I spent a few days last week in UB for a training (ok, the training was only one day but with Zavkhan’s twice-weekly flight schedule, I got to stick around for a few extra days). It was a seminar regarding PC/Mongolia’s  EAP (Emergency Action Plan), so since it concerns the safety and security of PCVs in-country, I probably shouldn’t really talk about here.

So instead, I’ll discuss just how insanely smoggy UB is, particularly in the winter. I knew UB had an air pollution problem, but I just don’t remember it being so bad the couple of times I was there last winter. I guess I didn’t spend as much time walking around outside during my last winter visit, since all the sessions and meals during our IST last year were held at the same hotel we were staying at.

But this time around, I was walking outside a lot, and my lungs did not appreciate the air quality. It was worst in the evening; every time I went out to dinner with friends, I would step out of the restaurant and immediately start hacking my lungs out.

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There’s been several news articles about UB’s air pollution problem since I’ve been in Mongolia, including:

Not that UB’s smog is a new development. I found articles from 2013 that discuss how UB is the second most polluted city in the world–not exactly what you’d expect of a city in the sparsely-populated, wide-open land of Mongolia. But get nearly half of the country’s population living in one city, and then get half of that group of people living in traditional gers and wooden houses in the “ger districts” of UB, and you’re left with well over 500,000 people who all rely on old-fashioned wood and coal-burning stoves to cook food and not freeze to death during the long, harsh winters.

The coal-fueled power plants and growing number of cars on the streets are certainly also contributing to the air pollution, as is the fact that UB is located in a valley surrounded by mountains that reduce air circulation, but air pollution from household stoves is a somewhat unique contributor that other top air pollution cities don’t really deal with.

ub air pollution

The Mongolian government, as well as several international organizations, have been looking into possible solutions, such as cleaner-burning stoves and continuing to expand the public transportation system, but it looks like for now, I’ll just have to appreciate the fresh mountain air of Uliastai even more.

 

Spring Has Sprung!

After roughly 7 months of winter, it looks like spring has finally arrived here in Uliastai! And by “arrived,” I mean one week it was still frigid with sub-zero temperatures during the night, and the next I could comfortably walk around town with jeans and a thin long-sleeved shirt. Now I only have to make a small fire in my stove in the morning to get the chill out from the night before and maybe a small fire late in the evening depending on how long I plan to stay up. I somehow still have over half of my firewood left, probably because it was a relatively “mild” winter by Mongolian standards. The sun doesn’t set until almost 10pm, so even accounting for daylight saving time, that’s an extra 3-4 hours of light during the evening. But unfortunately, the warmer weather means my ger spiders have come back. Stupid spiders.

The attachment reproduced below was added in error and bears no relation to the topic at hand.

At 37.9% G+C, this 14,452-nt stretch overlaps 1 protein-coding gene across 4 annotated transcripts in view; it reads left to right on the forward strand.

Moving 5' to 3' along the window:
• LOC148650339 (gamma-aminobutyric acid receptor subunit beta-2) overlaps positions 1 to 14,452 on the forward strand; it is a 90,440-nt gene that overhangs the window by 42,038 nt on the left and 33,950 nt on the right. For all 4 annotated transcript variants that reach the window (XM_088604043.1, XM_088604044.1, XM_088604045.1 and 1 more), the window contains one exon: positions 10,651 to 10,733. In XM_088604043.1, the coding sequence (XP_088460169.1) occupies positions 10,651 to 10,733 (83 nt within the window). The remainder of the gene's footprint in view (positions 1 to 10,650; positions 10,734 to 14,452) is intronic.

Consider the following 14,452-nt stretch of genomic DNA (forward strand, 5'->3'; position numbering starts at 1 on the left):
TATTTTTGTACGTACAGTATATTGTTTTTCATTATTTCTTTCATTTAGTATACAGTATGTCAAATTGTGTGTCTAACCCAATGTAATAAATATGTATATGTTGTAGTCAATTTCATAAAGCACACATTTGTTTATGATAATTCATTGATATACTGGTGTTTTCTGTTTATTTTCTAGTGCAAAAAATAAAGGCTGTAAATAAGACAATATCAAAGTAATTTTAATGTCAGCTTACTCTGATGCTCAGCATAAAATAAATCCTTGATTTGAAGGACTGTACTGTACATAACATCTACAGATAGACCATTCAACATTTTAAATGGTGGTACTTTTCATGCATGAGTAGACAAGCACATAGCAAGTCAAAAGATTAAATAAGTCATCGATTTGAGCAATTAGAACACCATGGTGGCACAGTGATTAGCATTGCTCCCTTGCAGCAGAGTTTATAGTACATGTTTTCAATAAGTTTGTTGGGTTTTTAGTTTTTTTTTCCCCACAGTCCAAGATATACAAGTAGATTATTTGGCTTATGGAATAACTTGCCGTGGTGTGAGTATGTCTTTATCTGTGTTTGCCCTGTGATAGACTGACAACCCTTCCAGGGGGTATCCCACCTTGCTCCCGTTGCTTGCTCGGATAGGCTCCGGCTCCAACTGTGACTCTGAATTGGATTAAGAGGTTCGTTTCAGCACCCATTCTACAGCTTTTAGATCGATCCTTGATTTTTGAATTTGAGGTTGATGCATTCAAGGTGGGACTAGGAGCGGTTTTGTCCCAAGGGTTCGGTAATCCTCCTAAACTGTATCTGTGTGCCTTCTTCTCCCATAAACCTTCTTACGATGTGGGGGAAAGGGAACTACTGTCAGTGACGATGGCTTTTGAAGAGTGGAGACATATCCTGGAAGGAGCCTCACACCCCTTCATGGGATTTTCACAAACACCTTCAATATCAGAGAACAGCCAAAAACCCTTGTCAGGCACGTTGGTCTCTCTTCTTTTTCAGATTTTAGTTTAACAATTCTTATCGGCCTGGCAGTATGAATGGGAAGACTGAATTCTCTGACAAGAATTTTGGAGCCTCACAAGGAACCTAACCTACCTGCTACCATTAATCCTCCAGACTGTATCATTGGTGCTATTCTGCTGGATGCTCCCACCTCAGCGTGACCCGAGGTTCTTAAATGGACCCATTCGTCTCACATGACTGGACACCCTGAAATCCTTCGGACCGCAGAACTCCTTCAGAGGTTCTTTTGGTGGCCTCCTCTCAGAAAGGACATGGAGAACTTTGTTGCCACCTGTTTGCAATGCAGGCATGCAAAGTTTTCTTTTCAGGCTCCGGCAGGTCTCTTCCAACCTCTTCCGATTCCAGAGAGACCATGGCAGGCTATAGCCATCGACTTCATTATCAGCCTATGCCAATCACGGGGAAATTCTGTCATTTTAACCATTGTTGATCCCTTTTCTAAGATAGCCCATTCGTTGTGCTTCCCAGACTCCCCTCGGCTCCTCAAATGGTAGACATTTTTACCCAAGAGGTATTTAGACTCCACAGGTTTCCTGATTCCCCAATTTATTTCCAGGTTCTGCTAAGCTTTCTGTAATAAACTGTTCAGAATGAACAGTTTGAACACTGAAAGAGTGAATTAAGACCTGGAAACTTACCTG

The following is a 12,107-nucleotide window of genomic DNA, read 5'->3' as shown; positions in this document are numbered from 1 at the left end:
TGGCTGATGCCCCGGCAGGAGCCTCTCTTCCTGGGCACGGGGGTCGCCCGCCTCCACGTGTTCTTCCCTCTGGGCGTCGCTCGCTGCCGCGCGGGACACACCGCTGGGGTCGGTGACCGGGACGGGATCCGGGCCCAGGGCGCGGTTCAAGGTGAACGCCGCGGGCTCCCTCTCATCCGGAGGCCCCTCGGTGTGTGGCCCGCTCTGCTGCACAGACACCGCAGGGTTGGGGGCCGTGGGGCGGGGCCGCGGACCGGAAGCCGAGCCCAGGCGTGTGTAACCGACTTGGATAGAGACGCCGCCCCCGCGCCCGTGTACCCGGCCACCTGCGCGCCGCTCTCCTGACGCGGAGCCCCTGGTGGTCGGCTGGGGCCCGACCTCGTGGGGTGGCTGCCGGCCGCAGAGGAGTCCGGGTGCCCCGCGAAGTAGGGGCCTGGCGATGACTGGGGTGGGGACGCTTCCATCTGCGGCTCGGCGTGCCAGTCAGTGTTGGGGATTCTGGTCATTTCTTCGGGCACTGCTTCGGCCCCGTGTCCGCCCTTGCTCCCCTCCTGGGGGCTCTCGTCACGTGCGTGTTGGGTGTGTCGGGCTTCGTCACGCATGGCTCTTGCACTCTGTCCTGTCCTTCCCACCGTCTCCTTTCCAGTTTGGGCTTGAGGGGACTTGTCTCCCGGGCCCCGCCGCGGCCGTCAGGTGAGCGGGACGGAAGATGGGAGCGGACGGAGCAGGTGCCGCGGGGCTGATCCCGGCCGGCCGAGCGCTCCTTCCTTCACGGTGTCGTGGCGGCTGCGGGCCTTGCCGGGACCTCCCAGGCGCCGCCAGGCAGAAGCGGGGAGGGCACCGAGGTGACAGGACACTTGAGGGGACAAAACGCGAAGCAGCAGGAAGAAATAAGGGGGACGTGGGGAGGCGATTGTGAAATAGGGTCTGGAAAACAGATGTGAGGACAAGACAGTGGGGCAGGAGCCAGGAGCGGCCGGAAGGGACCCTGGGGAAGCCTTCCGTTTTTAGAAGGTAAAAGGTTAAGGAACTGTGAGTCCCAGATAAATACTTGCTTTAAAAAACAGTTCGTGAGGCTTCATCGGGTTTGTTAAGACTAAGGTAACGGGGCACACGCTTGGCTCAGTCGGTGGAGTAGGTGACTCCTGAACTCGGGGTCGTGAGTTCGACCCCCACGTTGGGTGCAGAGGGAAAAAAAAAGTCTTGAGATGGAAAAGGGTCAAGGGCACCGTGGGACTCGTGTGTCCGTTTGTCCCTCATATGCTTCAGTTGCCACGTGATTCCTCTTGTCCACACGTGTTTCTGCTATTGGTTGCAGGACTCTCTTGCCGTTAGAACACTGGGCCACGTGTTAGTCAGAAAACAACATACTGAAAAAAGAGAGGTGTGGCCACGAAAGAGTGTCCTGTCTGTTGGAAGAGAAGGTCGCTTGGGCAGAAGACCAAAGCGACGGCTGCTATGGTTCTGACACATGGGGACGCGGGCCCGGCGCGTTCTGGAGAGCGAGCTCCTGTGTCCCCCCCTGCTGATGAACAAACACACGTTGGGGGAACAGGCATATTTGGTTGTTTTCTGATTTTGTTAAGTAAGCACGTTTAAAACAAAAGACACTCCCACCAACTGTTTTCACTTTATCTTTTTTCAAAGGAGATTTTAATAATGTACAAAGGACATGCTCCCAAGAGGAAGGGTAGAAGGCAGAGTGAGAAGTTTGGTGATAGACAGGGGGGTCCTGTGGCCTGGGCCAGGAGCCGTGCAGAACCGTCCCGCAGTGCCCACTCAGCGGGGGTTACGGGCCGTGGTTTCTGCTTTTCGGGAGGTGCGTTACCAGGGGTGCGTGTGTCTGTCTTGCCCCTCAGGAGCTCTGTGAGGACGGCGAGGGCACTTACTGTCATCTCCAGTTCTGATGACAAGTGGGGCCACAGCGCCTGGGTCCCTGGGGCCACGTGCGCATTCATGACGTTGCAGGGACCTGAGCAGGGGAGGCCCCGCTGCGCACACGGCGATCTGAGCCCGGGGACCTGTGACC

Most of the snow on the surrounding mountains has melted…

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…and some parts of the rivers have completely thawed as well.

Although the rivers are still frozen in some parts, given that 2 feet of ice takes a while to melt

Although the rivers are still frozen in some parts, given that 2 feet of ice takes a while to melt

The weather was even nice enough yesterday for us to go on our first hike of spring!

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Those white splotches are ice on the still-frozen parts of the rivers

Those white splotches are ice on the still-frozen parts of the rivers

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Top-of-the-mountain photo with perfectly-timed bird soaring behind me

Top-of-the-mountain photo with perfectly-timed bird soaring behind me

It was a nice little excursion, but I didn’t even think about how my ghost-white skin would react to seeing the sun for the first time in over half a year. I remembered to put sunscreen on my face and neck, but completely forgot about my arms. So now they’re sunburned. 😦